Understanding Stock Markets, Stock Market Guide, Stock Trading, Stock Exchanges, Stock market Newsletter   Understanding Stock Markets, Stock Market Guide, Stock Trading, Stock Exchanges, Stock market Newsletter 
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Understanding Stock Markets

Home > Stock Market > Understanding Stock Markets

Timing

Understanding Stock Markets, Stock Market Guide, Stock Trading, Stock Exchanges, Stock market Newsletter
This Stock Market Guide explains the basics of Market Timing and other simple Market Analysis.

Let us first take common stocks. Consider both the earnings and the dividends as they relate to the price. Check the historical trading pattern of the shares concerned. This will give you a clue as to whether the stock has been a volatile performer and whether it has fluctuated with cyclical trends in the economy and the stock market.

One of the most important economic indicators is the bank prime rate — the rate of interest at which commercial banks lend money to their best customers. This interest rate is a good indicator of the general level of interest rates, since most other rates rise and fall with it.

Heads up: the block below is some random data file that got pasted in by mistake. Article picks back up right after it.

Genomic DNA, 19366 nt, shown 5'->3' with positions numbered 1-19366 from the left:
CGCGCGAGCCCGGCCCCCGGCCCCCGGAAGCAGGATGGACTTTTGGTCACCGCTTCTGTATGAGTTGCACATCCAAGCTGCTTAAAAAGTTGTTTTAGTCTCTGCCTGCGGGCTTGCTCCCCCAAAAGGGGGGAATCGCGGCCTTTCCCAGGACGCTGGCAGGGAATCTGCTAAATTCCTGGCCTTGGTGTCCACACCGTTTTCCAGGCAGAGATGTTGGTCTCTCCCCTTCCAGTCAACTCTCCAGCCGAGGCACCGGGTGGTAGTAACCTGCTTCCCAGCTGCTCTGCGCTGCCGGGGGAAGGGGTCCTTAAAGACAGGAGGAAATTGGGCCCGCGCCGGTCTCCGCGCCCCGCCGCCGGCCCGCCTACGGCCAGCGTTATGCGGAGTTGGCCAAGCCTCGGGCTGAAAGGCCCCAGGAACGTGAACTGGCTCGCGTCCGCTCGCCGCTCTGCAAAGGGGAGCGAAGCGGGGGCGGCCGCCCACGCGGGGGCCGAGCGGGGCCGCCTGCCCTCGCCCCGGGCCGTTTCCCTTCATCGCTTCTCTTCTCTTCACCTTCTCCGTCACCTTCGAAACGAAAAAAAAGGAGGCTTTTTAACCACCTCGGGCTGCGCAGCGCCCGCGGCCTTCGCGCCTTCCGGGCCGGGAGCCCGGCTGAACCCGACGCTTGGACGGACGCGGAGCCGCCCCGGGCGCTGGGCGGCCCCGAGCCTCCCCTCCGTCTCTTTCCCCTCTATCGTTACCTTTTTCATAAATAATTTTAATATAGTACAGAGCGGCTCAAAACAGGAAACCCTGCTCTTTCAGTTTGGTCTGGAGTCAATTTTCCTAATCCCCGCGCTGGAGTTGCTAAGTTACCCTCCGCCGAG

You should seek to determine whether interest rates are likely to rise or fall in the near future. The financial press frequently discusses these matters. Often in the past, stock and bond prices have generally fallen when interest rates rose. As a result, if you expect a rise in interest rates, you should consider keeping your funds liquid. On the other hand, if you expect that interest rates will fall, you should consider investing in stocks and bonds as interest rates start to drop.

Price-earnings ratios

For stocks, the price-earnings ratio and the dividend yield are important indicators. The price-earnings ratio, or earnings multiple, as it is sometimes called, is the ratio of the price of a company's stock to the annual earnings per share. The P/E is simple to calculate: Divide a company's annual earnings per share into the prevailing price of one share of the stock. If ABC Corp. had profits of $2 per outstanding share in its latest full fiscal year and its shares are trading at $18, then ABC would have a P/E of 9. If the stock was selling at $50, its P/E would be 25.